Potential impact of spatially targeted adult tuberculosis vaccine in Gujarat, India

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Abstract

Some of the most promising vaccines in the pipeline for tuberculosis (TB) target adolescents and adults. Unlike for childhood vaccines, high-coverage population- wide vaccination is significantly more challenging for adult vaccines. Here, we aimed to estimate the impact of vaccine delivery strategies that were targeted to high-incidence geographical 'hotspots' compared with randomly allocated vaccination. We developed a spatially explicit mathematical model of TB transmission that distinguished these hotspots from the general population. We evaluated the impact of targeted and untargeted vaccine delivery strategies in India - a country that bears more than 25% of global TB burden, andmay be a potential earlyadopter of the vaccine.We collected TB notification data and conducted a demonstration study in the state ofGujarat to validate our estimates of heterogeneity in TB incidence.We then projected the impact of randomly vaccinating8%of adults in a singlemass campaign to a spatially targeted vaccination preferentially delivered to 80% of adults in the hotspots, with both strategies augmented by continuous adolescent vaccination. In consultation with vaccine developers,we considered avaccine efficacyof 60%, andevaluated the population-level impact after 10 years of vaccination. Spatial heterogeneity in TB notification (per 100 000/year) was modest in Gujarat: 190 in the hotspots versus 125 in the remaining population. At this level ofheterogeneity, the spatially targeted vaccination was projected to reduce TB incidence by 28% after 10 years, compared with a 24% reduction projected to achieve via untargeted vaccination - a 1.17-fold augmentation in the impact of vaccination by spatially targeting. The degree of the augmentation was robust to reasonable variation in natural history assumptions, but depended strongly on the extent of spatial heterogeneity and mixing between the hotspot and general population. Identifying high-incidence hotspots and quantifying spatial mixing patterns are critical to accurate estimation of the value of targeted intervention strategies.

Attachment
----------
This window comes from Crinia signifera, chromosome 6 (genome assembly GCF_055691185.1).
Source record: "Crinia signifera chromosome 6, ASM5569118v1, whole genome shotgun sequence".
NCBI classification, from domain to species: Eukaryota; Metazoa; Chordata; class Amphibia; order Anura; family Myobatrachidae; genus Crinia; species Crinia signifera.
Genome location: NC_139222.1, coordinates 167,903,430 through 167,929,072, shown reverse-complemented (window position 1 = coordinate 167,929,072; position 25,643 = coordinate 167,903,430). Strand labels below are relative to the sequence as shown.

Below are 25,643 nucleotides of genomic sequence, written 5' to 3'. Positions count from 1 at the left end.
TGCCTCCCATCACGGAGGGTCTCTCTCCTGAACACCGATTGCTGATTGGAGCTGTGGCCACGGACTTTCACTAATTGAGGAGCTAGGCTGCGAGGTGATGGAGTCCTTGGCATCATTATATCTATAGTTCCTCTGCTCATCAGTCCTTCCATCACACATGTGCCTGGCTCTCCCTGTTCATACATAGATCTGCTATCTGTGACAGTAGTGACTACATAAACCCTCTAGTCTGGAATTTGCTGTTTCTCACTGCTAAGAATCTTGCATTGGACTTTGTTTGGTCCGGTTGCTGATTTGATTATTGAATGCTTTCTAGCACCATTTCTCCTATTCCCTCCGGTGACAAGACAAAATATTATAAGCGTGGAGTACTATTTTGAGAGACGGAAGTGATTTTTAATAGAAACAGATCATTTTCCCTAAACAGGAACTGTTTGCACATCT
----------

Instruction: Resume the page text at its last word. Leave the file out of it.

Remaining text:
Original languageEnglish (US)
Article number20151016
JournalJournal of the Royal Society Interface
Volume13
Issue number116
DOIs
StatePublished - Mar 1 2016

Keywords

  • Mathematical model
  • Spatially targeted tuberculosis vaccine
  • Tuberculosis
  • Tuberculosis in India

ASJC Scopus subject areas

  • Biotechnology
  • Biophysics
  • Bioengineering
  • Biomaterials
  • Biochemistry
  • Biomedical Engineering

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